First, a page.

On 1 May 1992 is Doug Friesen, manager of assembly for Toyota Georgetown, Kentucky plant, a problem with the seats installed in the facility single product – Camrys. A growing number of cars are sitting off-line with defective seats or completely lacking. This is one of several causes of the recent extension, but neither the cause of the problem nor a solution is readily apparent. Since the plant is a prime example of the famous Toyota Production System (TPS), it is determined that Friesen, … Read more »

On 1 May 1992 is Doug Friesen, manager of assembly for Toyota Georgetown, Kentucky plant, a problem with the seats installed in the facility single product – Camrys. A growing number of cars are sitting off-line with defective seats or completely lacking. This is one of several causes of the recent extension, but neither the cause of the problem nor a solution is readily apparent. Since the plant is a prime example of the famous Toyota Production System (TPS), it is determined that Friesen, if possible, the situation is resolved using TPS principles and tools are. Students are asked to suggest what action (s) should Friesen and analyze whether the current Georgetown handling of the seat problem fits within the TPS philosophy.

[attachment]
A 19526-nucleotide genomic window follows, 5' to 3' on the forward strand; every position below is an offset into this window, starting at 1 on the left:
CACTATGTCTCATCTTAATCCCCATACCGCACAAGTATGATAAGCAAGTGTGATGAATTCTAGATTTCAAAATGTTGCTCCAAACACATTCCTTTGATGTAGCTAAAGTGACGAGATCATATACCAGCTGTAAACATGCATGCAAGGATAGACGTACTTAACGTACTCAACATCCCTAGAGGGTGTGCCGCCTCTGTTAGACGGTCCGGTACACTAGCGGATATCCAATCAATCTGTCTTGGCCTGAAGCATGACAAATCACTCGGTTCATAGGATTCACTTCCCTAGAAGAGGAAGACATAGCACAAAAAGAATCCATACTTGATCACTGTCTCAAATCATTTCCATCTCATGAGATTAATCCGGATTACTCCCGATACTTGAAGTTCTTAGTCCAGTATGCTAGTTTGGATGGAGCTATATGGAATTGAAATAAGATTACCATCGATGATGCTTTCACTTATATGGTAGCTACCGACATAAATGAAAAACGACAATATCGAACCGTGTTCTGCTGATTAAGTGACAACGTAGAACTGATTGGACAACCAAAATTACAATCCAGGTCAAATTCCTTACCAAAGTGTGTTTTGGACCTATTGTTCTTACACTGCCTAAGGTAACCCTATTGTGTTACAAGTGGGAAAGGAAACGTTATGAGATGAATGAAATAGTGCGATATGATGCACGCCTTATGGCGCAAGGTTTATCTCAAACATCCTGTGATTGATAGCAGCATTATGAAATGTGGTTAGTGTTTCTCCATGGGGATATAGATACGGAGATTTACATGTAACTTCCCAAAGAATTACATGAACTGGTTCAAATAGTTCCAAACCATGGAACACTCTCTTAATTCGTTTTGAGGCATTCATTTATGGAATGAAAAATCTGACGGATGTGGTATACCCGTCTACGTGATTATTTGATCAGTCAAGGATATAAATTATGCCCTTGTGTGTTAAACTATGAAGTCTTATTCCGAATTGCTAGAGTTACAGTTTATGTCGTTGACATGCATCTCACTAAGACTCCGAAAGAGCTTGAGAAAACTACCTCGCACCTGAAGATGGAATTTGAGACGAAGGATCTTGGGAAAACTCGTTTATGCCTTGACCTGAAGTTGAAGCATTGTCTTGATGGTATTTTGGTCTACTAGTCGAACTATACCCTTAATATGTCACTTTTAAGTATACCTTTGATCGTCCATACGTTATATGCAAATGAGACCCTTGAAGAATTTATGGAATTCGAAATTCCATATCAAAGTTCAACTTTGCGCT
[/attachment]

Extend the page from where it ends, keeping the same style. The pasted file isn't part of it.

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Kazuhiro Mishina
Source: HBS Premier Case Collection
22 pages.
Release Date: 08 September, 1992. Prod #: 693019-PDF-ENG
Toyota Motor Manufacturing, USA, Inc. HBR case solution